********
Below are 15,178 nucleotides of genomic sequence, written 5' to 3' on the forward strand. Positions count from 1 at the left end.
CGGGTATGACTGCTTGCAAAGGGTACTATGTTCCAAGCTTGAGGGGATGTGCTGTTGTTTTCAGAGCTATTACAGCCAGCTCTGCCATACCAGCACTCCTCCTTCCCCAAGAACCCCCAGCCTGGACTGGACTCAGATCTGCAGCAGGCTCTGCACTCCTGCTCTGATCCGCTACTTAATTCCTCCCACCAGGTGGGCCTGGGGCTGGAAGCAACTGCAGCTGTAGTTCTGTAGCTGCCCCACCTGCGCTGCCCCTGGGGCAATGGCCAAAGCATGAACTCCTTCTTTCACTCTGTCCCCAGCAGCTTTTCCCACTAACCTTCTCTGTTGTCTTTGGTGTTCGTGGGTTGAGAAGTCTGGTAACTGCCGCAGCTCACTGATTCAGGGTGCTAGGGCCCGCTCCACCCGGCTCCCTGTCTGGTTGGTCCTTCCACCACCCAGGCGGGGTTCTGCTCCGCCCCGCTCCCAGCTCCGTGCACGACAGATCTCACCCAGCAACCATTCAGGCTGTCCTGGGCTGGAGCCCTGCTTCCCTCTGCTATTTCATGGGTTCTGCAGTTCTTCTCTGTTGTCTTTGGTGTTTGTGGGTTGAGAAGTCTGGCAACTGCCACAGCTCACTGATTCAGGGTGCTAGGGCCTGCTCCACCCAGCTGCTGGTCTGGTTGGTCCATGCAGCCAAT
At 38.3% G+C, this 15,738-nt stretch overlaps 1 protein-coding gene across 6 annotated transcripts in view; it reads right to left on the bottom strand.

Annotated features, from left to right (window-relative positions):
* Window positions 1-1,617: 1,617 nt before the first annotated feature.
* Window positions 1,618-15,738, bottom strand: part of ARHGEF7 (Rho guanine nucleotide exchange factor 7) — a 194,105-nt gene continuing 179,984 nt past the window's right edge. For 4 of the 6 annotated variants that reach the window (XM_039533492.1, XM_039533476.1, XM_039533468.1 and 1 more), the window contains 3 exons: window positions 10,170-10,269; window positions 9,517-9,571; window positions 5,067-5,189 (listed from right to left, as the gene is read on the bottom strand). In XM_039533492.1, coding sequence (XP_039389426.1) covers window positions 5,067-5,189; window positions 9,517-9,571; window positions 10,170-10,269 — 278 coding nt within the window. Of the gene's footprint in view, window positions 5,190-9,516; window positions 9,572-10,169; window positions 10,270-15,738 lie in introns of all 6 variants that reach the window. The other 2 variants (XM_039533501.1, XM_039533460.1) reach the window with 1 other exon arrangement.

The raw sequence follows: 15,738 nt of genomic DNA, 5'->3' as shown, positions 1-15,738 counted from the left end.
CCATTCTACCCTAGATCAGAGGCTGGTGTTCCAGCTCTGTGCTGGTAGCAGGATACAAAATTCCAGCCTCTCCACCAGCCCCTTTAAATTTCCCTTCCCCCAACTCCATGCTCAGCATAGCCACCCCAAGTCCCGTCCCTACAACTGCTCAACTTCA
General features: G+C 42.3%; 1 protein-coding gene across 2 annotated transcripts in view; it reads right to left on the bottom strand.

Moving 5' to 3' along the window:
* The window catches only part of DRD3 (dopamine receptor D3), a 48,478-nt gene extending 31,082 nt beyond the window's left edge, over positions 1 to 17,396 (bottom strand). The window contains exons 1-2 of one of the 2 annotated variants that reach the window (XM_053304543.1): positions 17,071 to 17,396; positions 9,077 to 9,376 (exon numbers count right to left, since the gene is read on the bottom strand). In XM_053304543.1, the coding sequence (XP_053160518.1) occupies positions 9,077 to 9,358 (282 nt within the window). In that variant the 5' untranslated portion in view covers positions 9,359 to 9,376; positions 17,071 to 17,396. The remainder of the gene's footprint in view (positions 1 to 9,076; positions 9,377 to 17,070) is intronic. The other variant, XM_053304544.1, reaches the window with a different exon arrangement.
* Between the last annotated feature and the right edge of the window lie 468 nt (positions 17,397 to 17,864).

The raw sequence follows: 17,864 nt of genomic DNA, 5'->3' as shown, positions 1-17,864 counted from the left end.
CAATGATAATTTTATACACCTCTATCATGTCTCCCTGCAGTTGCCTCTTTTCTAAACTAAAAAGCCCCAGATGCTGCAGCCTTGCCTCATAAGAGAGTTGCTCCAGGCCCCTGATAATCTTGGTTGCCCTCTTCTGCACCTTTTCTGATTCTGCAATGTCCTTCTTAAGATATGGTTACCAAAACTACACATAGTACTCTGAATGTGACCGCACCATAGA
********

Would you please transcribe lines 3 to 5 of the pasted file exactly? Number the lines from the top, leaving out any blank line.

At 38.3% G+C, this 15,738-nt stretch overlaps 1 protein-coding gene across 6 annotated transcripts in view; it reads right to left on the bottom strand.

Annotated features, from left to right (window-relative positions):
* Window positions 1-1,617: 1,617 nt before the first annotated feature.